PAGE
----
Columbia River Fall 2021

Well, actually, fall fishing included the lower Snake River, but all in the Tri-Cities Area of Washington State. While everyday on the rivers here or anywhere are a joy, I think I have always liked Fall fishing the best. This is probably from growing up in a small town in the Finger Lakes Region in New York State that was inundated every summer by a zillion tourists and “lake people”, but when school started right after Labor Day the “locals” could enjoy the lake in relative peace. That hasn’t really happened this year or last due to the Covid effect. People looking for activities that are relatively Covid safe have looked to outdoor recreation leaving marina boat lots empty and launch ramp parking lots full. Same holds true for RVs.

This appreciation of Fall fishing was enhanced by the fact the fishing was noticeably better as the water cooled with the longer, cooler nights. The cooler temperatures also meant there was no need to get out of bed before the crack of dawn and the hot sun wasn’t chasing you off the water by lunchtime. This factor is especially enjoyable in Eastern WA where summer fishing starts at or before dawn and lunchtime temps are passing 90 degrees on the way to triple digits. When we get to October the waters are cooling to the lower 60s and high 50s, great for the fish and fishermen who like to sleep in a bit. It also reduces the number of jet skies buzzing about, at least, during the week when I am out there.

It seems to me there is generally a bit more frequent windy days as we get later in the fall, which makes boat positioning more difficult when casting for bass. This year I decided to use windy days to improve my walleye game, specifically trolling. It can be like watching paint dry but the occasional bite can result in a very tasty fish fry or tacos.

Beside the fishing improvement, the scenery changes. Of course, the trees are turning colors here, though nothing to compare with the Northeast hardwoods. Rather, I find that increased activity in the vineyards and orchards to get the year’s harvest in consistent with the natural world’s creatures preparing for the winter, including the fish. Even the sounds of duck hunters in the marshes enforces the awareness of fall. The fall migration of birds of prey here is subtle but noticeable.

Anyway, Fall is great season to be outdoors before the snows of winter hit and we tend to stay inside fly tying, fiddling with our gear, planning next years’ trips. Here’s to getting in a few more casts and maybe put a few more fillets in the freezer before dropping the boat off at the marina for annual service.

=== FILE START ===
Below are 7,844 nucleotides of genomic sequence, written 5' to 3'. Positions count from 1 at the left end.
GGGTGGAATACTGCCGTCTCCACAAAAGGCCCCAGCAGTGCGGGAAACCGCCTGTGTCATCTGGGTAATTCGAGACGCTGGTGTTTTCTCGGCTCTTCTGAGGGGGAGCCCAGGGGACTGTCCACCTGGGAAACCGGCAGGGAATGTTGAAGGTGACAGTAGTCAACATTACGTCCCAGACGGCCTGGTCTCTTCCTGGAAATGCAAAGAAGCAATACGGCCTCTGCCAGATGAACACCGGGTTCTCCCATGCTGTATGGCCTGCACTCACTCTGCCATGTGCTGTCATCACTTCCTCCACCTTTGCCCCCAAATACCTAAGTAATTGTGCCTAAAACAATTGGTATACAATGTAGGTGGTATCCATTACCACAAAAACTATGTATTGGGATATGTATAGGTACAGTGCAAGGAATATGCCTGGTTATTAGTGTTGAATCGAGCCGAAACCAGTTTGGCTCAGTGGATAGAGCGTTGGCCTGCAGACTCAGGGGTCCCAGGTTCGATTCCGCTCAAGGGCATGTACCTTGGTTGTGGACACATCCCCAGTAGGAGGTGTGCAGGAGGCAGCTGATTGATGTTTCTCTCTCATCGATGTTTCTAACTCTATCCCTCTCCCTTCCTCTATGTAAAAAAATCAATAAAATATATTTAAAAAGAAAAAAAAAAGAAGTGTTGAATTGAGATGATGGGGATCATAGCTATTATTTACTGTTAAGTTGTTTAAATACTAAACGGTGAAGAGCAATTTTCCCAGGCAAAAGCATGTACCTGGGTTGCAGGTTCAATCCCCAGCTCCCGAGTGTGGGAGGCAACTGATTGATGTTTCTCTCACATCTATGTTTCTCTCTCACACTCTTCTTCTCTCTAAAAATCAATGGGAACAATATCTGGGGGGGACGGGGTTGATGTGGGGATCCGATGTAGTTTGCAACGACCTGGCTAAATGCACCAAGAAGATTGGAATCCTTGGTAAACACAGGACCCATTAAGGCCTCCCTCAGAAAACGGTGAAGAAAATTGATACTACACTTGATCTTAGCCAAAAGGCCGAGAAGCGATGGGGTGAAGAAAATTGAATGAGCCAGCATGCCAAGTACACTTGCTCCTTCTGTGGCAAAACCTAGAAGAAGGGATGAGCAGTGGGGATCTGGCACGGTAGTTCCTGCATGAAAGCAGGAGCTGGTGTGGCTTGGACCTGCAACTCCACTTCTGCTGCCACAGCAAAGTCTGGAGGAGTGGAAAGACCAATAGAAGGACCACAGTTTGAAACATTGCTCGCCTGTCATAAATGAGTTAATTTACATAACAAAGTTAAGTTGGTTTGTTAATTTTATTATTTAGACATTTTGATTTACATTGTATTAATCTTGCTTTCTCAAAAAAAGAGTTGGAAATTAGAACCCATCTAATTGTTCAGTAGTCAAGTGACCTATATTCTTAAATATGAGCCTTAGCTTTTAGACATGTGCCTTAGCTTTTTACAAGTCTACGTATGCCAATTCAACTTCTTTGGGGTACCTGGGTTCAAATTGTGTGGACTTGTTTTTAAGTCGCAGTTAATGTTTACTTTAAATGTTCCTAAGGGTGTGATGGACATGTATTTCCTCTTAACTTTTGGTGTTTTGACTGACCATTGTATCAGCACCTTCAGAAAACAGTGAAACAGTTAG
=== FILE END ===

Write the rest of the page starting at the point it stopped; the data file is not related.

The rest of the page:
4 thoughts on “Columbia River Fall 2021

  1. Hi Steve,

    Stumbled across your blog this morning and really enjoy the content. Out of curiosity, did you teach fly casting classes back when you lived/worked in Rochester? If so, I’m fairly confident that you taught me to cast 25+ years ago. In any case, interesting seeing the perspective of another displaced western New York angler.

    Looking forward to seeing you future posts.

    Chris Williams

    1. Wow, Chris! Yes I taught fly fishing and casting at the Rochester Museum & Science Center for a few years. It was fun to dive into fly fishing during the winter. I’m glad you can relate to my posts. I try to write more frequently, but something always seems to get in the way. Have plenty of time for it, being pretty much retired. Still working part-time for the company that brought us to Eastern WA, but will probably end that this summer.

    2. I meant that reply to be longer, but hit the wrong key (talk about fat fingers). I have only checked out the home page of your blog and it looks like you are “displaced” in the South. As you probably saw in my posts we spent a few years in Florida. I never got into saltwater fishing, but sure chased a lot of bass in and around Orlando. I will be diving into your site. Keep in touch.

      Steve

      1. Thanks, Steve. Congratulations on your upcoming retirement. My father, John, who took me to your classes is quickly approaching that point as well.

        I’ve been in Louisiana for 13 years at this point, so I’m slowly approaching the point where I may be better described as “naturalized” as opposed to “displaced.” I love the ability to fish all winter, but as often as not I’m relegated to the vise mid-summer as temperatures peak around 95-100. Lots of fishing opportunities though and some surprisingly active Fly Fishing clubs in the area.

        If you have a chance, be sure to check out the “25 on the Fly” series of posts on my blog. The first three parts are from a May 2021 trip to the Finger Lakes and central NY. It was my first time fishing the area in over a decade.

        Chris

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